People often say the tortoiseshell or tortie tabby is a fourth Maine Coon tabby pattern. Tortoiseshell is actually a cat coat pattern of which there are four different color variations.

All four of these colors can also have either a mackerel, classic or ticked tabby pattern and these are often referred to as the Torbie pattern which is short for tortoiseshell tabby. These are all described in more detail further down.

Tabby Maine Coon Colors

These are the Maine Coon coat colors that feature in either the mackerel, classic or ticked tabby patterns.

As there are at least 22 colors and combinations per pattern, there are over 66 Maine Coon tabby variations!

  • Brown – The brown tabby coat has a warm brown or bronze background. The tabby markings are dense black and this is sometimes confused with the black tabby cat.
  • Brown and White – Brown and white tabbies have the same colors as the brown but with white fur on their bibs, bellies and all four paws. They may or may not have white fur on their faces.
  • Brown Patched (Brown Torbie) – The brown patched tabby has a coppery brown background color and the tabby pattern is black with patches of red.
  • Brown Patched and White (Brown and White Torbie) – The same as the brown patched tabby but with white fur on their bibs, bellies and all four paws. They may or may not have white fur on their faces.
  • Red (orange/ginger) – A red tabby has a red background color with a deep, rich red tabby pattern.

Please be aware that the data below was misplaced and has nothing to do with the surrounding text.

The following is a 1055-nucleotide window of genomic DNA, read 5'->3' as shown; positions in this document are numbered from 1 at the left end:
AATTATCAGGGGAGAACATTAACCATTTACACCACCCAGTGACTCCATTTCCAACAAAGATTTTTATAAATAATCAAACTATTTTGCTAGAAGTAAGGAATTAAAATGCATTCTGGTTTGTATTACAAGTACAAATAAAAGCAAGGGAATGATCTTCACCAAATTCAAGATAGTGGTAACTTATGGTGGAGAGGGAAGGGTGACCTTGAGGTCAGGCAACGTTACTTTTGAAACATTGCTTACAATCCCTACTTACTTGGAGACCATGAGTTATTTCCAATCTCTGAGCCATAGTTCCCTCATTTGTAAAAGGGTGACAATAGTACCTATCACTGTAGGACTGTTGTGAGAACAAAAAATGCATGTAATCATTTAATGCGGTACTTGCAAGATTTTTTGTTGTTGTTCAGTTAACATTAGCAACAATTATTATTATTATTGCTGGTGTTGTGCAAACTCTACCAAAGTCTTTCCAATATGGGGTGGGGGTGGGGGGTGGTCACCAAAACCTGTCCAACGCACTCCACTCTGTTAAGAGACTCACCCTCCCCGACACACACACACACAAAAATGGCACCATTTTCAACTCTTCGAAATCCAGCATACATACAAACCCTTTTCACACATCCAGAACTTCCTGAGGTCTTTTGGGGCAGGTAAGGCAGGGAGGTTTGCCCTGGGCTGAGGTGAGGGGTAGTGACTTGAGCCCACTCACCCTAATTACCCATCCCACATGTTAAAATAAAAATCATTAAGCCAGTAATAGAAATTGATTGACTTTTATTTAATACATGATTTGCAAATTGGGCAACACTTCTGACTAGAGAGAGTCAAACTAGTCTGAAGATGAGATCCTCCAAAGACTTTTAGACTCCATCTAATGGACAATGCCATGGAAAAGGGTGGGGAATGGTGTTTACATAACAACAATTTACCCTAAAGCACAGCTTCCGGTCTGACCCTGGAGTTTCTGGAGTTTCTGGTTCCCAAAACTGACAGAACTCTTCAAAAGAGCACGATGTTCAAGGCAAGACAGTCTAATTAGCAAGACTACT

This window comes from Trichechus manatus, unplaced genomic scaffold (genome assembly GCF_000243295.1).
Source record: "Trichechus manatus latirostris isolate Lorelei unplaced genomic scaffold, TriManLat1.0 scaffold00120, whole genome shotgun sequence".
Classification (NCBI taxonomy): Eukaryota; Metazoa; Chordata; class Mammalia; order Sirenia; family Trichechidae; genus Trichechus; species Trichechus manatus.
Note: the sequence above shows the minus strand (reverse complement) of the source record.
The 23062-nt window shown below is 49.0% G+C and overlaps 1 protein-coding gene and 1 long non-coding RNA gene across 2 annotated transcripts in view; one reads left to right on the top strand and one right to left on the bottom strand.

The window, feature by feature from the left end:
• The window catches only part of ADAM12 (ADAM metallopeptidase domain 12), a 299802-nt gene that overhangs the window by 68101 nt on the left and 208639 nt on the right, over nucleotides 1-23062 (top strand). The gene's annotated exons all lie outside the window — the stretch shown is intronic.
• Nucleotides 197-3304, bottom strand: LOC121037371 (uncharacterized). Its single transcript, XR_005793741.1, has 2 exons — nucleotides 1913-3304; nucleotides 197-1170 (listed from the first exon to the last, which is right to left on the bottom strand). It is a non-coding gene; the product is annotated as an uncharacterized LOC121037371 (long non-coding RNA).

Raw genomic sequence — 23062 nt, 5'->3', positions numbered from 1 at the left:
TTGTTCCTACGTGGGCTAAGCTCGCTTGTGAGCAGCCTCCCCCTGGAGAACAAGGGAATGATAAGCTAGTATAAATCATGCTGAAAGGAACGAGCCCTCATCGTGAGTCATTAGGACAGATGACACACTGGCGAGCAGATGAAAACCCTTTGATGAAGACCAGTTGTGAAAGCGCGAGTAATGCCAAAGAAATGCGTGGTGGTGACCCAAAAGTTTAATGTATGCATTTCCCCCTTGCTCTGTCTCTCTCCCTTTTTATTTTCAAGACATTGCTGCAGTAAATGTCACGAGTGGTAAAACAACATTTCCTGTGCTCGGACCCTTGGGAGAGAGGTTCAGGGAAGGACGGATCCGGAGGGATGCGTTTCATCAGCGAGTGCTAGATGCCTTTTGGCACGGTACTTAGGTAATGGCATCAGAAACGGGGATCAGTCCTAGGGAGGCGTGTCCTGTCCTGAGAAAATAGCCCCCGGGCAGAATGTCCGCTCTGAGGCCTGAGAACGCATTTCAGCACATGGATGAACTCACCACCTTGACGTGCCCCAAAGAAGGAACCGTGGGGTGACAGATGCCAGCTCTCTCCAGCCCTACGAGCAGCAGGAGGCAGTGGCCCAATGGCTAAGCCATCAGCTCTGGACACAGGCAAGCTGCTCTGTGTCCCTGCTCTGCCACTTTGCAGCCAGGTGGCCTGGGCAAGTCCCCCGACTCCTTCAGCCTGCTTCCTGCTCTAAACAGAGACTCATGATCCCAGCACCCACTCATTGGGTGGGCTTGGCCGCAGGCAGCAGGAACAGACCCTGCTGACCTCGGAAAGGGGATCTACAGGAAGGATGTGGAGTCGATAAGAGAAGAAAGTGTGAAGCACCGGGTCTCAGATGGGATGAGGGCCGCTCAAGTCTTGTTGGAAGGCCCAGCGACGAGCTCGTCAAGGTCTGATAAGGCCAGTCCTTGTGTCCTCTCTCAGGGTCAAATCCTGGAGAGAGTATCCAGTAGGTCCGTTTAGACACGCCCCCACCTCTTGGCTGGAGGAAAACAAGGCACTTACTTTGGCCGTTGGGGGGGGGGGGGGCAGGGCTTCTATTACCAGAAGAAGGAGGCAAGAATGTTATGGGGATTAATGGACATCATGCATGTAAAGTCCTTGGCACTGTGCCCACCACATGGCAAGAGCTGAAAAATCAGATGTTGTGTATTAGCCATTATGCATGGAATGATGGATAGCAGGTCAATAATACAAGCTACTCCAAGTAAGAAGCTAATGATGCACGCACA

• Red and White – As for red tabby but with white fur on their bibs, bellies and all four paws. They may or may not have white fur on their faces.
  • Silver – A silver tabby has a pale silver background color with a black tabby pattern.
  • Silver and White – Silver and white tabbies have a silver and white background color with the tabby pattern in black.
  • Silver Patched (Silver Torbie) – A silver torbie has a pale silver background color with the tabby pattern in black with patches of red and/or cream.
  • Silver Patched and White (Silver and White Torbie) – The silver and white torbies are similar to the silver patched but with white fur on their bibs, bellies and all four paws. They may or may not have white fur on their faces.
  • Blue (gray) – The blue tabby has a pale blue-ivory background with tabby markings in deep blue (gray).
  • Blue Patched (Blue Torbie) – The blue torbie is similar to the Blue tabby but with patches of cream in its tabby pattern.
  • Blue-Silver – The blue-silver tabby has a background color of pale silver. The tabby pattern is deep blue (gray).
  • Blue-Silver and White – as for Blue-Silver tabby but with white fur on their bibs, bellies and all four paws. They may or may not have white fur on their faces.
  • Blue-Silver Patched (Blue-Silver Torbie) – as for Blue-Silver tabby but the tabby marking also display patches of cream.
  • Blue-Silver Patched and White (Blue-Silver and White Torbie) – like the Blue Silver Patched but with white fur on their bibs, bellies and all four paws. They may or may not have white fur on their faces.
  • Cream – A cream tabby has a pale cream background with the tabby pattern in a darker cream or buff color.
  • Cream and White – As for the Cream tabby but with white fur on their bibs, bellies and all four paws. They may or may not have white fur on their faces.
  • Cream-Silver – The background color of a cream-silver is off-white and the tabby pattern is cream. This cat has also has a white undercoat.
  • Cream-Silver and White – As for the Cream-Silver tabby but with white fur on their bibs, bellies and all four paws. They may or may not have white fur on their faces.